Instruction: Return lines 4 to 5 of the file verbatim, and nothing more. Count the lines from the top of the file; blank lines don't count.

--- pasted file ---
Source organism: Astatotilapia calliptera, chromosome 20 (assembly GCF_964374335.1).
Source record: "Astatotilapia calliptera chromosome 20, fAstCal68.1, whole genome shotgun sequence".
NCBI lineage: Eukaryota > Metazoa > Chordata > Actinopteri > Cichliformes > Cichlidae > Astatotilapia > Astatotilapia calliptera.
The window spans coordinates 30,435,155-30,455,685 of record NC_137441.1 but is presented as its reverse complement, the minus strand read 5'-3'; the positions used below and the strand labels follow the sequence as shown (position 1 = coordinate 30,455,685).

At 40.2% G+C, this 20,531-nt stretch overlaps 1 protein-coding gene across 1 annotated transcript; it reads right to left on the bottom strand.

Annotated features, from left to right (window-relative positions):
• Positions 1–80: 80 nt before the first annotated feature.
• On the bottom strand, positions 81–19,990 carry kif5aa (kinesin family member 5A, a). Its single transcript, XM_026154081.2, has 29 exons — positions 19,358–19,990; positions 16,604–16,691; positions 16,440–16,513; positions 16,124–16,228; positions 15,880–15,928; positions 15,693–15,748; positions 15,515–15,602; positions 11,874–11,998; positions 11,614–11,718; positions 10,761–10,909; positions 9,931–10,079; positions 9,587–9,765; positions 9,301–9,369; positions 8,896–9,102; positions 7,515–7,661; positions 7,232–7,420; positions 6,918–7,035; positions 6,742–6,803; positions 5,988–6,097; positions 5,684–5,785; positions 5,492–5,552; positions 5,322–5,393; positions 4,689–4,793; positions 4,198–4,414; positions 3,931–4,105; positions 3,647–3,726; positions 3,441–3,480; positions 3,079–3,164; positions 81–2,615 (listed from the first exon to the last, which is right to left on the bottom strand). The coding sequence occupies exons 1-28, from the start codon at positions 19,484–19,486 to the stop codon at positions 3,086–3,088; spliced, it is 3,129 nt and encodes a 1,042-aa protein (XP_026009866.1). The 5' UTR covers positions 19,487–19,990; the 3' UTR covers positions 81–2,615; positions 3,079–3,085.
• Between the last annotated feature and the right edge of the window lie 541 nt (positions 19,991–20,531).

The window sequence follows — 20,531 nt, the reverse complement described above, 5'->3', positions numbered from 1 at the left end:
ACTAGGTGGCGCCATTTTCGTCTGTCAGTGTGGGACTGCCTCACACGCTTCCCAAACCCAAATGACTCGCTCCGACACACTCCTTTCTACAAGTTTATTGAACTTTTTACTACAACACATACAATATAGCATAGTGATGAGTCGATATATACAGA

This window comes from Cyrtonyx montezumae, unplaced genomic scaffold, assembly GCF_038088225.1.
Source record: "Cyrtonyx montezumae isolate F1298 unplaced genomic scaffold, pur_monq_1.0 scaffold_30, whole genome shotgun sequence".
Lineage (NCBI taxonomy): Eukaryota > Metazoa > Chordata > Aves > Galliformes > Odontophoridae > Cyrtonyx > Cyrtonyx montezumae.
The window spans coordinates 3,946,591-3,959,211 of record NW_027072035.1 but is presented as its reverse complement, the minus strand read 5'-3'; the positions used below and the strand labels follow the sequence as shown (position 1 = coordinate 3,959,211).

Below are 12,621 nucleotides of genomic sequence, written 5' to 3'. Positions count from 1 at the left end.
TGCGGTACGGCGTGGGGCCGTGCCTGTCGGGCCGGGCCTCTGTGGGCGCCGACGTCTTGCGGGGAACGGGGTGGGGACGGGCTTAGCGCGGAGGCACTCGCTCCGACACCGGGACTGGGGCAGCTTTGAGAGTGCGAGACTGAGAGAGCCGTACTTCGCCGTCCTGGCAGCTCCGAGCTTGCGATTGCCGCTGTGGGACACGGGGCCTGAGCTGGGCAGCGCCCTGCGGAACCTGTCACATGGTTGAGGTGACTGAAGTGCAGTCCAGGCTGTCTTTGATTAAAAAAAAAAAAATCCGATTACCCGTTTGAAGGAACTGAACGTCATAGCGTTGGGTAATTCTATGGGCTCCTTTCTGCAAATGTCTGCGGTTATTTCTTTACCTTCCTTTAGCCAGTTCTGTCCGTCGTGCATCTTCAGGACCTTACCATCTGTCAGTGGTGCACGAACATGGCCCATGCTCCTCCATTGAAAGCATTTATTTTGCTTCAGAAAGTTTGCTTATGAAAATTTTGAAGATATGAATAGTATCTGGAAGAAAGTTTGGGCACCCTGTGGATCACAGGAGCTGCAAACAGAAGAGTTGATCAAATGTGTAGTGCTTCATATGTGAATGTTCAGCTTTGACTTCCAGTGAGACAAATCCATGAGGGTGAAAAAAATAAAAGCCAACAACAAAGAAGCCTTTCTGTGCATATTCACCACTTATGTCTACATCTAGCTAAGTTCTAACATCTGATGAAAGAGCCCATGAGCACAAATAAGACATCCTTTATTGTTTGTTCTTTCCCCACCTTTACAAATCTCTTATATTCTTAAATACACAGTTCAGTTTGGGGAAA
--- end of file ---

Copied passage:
The window spans coordinates 30,435,155-30,455,685 of record NC_137441.1 but is presented as its reverse complement, the minus strand read 5'-3'; the positions used below and the strand labels follow the sequence as shown (position 1 = coordinate 30,455,685).

At 40.2% G+C, this 20,531-nt stretch overlaps 1 protein-coding gene across 1 annotated transcript; it reads right to left on the bottom strand.